Beşiktaş doing well in financial field: Audit
AA photoA recent report by the KPMG, one of the Big Four global auditors along with Deloitte, EY and PwC, has included Beşiktaş, the Spor Toto Turkish Super League’s defending champion, in its eight-team study of “The European Champions,” underlining the Istanbul side’s efforts toward economic sustainability.
The report highlighted that the club was able to keep its pre-tax loss within the minus 20 million euros threshold in compliance with the UEFA Club Financial Control Body (CFCB) Settlement Agreement of May 2015.
Thanks to its first domestic title in seven years, Beşiktaş saw a 31 percent growth in operating revenues to 101.1 million euros. However, both in terms of social media followers and operating revenues, Beşiktaş is still the number three Turkish club, lagging behind the other two Istanbul giants, Galatasaray and Fenerbahçe, which are experiencing a bad season.
“This positive trend was underlined by a remarkable performance on the stock exchange in the calendar year 2016, with Beşiktaş benefiting from a 58 percent increase in their share price,” KPMG said.
The report also mentioned that the broadcasting revenues from domestic competition increased by 14 percent as the Turkish Super League entered a new deal with a reported $450 million per year agreement for the 2015-2017 period with BeIN Sports, which has acquired Turkish broadcasting platform Digitürk.
“Whilst the Süper Lig’s deal is considerably lower than those agreed upon by the ‘big five’ leagues, Turkey’s large population and economic size provide an upside potential for the league in the long-term,” the audit stated.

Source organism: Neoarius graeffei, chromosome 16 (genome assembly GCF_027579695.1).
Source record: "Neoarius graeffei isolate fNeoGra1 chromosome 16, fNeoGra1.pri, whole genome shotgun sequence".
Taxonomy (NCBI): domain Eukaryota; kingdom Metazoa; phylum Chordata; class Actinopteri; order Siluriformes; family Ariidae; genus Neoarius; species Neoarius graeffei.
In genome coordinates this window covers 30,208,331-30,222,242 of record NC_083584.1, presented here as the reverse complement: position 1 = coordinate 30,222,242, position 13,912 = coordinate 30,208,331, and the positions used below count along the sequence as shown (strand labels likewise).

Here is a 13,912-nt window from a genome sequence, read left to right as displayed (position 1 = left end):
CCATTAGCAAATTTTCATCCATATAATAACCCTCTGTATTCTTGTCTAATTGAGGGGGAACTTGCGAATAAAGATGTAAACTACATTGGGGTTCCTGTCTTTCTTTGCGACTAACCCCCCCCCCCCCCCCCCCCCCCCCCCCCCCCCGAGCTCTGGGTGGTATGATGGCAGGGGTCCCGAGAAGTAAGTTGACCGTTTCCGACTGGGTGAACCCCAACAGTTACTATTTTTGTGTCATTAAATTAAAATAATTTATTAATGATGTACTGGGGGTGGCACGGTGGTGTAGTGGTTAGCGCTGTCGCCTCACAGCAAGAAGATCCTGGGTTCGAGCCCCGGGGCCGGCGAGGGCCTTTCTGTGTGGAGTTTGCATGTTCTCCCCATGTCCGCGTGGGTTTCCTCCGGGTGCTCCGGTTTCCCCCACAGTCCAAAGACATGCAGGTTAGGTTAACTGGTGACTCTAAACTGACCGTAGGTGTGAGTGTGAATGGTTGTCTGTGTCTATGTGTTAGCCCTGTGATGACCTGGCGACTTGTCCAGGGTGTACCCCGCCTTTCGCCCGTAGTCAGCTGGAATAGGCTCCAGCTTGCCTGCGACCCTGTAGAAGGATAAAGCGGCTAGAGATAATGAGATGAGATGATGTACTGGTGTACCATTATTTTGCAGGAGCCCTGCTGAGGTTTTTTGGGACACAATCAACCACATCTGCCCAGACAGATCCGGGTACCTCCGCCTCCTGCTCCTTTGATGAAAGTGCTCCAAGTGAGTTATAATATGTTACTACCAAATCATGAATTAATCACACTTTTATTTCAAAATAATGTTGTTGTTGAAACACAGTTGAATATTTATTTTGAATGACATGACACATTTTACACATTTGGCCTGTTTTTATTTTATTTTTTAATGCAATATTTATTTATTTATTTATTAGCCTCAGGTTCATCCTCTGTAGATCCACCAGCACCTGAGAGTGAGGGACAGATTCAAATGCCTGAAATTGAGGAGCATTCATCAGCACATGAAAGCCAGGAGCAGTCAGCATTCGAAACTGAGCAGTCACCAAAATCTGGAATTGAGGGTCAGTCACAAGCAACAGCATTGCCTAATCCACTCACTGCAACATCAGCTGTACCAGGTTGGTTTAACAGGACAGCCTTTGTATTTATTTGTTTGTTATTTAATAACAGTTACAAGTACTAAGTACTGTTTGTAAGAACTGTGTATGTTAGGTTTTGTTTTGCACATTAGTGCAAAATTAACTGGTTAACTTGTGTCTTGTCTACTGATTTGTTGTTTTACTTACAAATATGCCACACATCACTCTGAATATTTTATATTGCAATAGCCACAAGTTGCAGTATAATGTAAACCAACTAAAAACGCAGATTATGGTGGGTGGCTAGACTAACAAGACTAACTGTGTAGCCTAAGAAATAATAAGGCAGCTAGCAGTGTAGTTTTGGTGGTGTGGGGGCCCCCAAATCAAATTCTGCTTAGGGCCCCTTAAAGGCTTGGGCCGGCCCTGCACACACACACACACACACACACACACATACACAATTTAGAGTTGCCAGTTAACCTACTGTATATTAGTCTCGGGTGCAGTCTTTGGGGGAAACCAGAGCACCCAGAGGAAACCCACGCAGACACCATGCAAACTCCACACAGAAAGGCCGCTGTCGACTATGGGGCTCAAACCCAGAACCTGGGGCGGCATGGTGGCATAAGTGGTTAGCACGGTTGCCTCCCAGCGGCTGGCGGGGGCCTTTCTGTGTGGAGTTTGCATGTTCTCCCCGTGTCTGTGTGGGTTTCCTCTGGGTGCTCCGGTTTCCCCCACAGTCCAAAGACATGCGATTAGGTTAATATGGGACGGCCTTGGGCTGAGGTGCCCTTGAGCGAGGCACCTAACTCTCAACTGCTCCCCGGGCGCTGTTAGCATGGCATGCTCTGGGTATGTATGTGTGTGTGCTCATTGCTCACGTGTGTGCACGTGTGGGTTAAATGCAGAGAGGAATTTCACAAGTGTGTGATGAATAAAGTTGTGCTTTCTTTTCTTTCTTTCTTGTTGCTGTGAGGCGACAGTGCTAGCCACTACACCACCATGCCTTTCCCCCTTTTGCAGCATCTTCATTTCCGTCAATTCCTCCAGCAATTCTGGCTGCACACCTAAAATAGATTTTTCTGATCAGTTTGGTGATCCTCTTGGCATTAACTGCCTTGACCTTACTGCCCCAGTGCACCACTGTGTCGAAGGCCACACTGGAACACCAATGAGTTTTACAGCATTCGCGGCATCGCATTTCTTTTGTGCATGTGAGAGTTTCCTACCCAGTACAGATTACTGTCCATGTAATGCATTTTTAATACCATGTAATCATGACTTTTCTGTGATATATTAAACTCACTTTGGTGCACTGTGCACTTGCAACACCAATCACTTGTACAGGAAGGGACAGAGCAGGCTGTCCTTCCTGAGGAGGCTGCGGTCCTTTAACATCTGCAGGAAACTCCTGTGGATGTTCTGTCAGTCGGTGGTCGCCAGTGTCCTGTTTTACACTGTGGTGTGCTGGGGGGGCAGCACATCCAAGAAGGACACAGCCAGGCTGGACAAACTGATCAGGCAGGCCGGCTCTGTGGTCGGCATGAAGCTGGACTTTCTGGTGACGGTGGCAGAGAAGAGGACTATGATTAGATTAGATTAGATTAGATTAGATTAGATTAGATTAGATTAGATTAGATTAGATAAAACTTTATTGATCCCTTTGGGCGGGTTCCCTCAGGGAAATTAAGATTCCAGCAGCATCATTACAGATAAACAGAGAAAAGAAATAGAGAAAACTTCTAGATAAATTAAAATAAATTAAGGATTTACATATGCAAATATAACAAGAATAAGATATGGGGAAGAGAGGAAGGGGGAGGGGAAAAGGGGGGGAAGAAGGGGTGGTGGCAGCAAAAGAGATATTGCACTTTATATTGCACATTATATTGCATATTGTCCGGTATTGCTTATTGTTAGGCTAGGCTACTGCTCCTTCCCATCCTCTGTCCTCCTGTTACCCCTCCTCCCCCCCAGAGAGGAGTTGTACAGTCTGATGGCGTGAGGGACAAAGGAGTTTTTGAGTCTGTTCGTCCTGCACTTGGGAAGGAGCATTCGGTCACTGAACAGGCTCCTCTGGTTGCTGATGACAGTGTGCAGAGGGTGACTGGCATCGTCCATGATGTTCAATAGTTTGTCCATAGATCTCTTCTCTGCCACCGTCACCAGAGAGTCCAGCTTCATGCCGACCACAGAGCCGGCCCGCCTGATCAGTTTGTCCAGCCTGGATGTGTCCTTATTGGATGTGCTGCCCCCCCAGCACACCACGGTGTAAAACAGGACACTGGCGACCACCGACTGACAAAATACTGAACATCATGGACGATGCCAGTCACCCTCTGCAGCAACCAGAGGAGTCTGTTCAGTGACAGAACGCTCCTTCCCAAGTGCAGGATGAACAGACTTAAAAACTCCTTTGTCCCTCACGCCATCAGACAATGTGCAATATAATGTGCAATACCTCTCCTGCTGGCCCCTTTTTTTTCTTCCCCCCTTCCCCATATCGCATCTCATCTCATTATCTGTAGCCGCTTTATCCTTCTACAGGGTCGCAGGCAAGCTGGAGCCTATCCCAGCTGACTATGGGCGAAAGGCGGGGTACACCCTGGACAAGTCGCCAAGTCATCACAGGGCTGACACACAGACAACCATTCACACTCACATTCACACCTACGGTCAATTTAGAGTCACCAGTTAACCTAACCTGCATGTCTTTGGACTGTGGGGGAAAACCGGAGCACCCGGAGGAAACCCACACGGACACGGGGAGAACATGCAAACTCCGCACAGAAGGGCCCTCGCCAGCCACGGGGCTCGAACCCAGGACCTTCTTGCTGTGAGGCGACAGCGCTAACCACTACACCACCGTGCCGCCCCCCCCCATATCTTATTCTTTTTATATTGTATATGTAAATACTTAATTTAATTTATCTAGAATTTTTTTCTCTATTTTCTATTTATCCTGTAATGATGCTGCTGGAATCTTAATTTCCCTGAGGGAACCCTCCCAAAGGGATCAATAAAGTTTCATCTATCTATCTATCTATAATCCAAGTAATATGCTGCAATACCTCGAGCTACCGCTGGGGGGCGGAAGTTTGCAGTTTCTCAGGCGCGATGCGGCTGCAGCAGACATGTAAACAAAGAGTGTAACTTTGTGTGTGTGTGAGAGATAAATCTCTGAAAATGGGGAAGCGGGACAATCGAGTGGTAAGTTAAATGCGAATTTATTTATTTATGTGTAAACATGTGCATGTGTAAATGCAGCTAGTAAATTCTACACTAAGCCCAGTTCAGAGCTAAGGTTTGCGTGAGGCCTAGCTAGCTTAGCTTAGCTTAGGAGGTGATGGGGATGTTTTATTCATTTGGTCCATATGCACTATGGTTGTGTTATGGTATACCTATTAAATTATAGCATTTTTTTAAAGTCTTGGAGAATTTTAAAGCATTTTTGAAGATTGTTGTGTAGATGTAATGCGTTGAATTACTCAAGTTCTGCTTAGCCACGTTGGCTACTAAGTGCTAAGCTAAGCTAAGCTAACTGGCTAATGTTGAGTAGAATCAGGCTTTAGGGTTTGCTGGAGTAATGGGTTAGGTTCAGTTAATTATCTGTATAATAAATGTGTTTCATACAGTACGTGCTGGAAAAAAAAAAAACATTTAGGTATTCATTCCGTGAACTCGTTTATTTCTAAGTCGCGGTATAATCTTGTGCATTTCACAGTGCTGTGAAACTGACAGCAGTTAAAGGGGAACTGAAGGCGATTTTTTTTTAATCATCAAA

Matchday revenues saw significant growth of 67 percent from the previous season despite the club playing in two different stadiums before moving to their new, state-of-the-art Vodafone Arena.
“With a capacity of 41,903, the venue presents new opportunities for the club,” the report said.
Last year’s average attendance was 18,668, representing a 53 percent utilization ratio, a figure that, while in line with the low Süper Lig crowds of last season, was impacted by the resistance of some fans to the league’s controversial ticketing system known as Passolig.
Beşiktaş played in three different stadiums during the 2015/16 season, including three matches in the new Vodafone Arena, with a weighted average capacity of 35,475.
The increase in operating revenues more than compensated for the slight growth in personnel expenses (5 percent) which allowed the staff costs-to-revenues ratio to drop to 60 percent from 75 percent in the previous season.
“The efforts of the club toward a more sustainable business model, arguably prompted by CFCB monitoring, are reflected by the fact that the pre-tax loss was reduced by 63 percent, from minus 48.7 million euros to minus 18.0 million euros at the end of the 2015/16 season.
“A sizeable contribution to the year-end result was provided by player trading; indeed, Beşiktaş disposed of a number of players – for example, Demba Ba to China’s Shanghai Shenhua – making significant profits that helped the club to improve their financial results,” it said.
Ba returned to Beşiktaş during the most recent winter transfer window.
As part of the UEFA agreement, which covers the four sporting seasons from 2015/16 to 2018/19, Beşiktaş committed to pay a fine, achieve defined break-even results, limit both the aggregate cost of employee expenses and the cost of acquiring new players.
“In order to close the gap with their domestic counterparts, Beşiktaş needs to re-establish itself as a consistent title contender in the Turkish Süper Lig in order to secure regular participation in UEFA competitions,” the KPMG said.
“In 2016/17, Beşiktaş look to compete for the title once more and, although finishing third in their UEFA Champions League group, can also look forward to a UEFA Europa League campaign in the second half of the season,” the report said.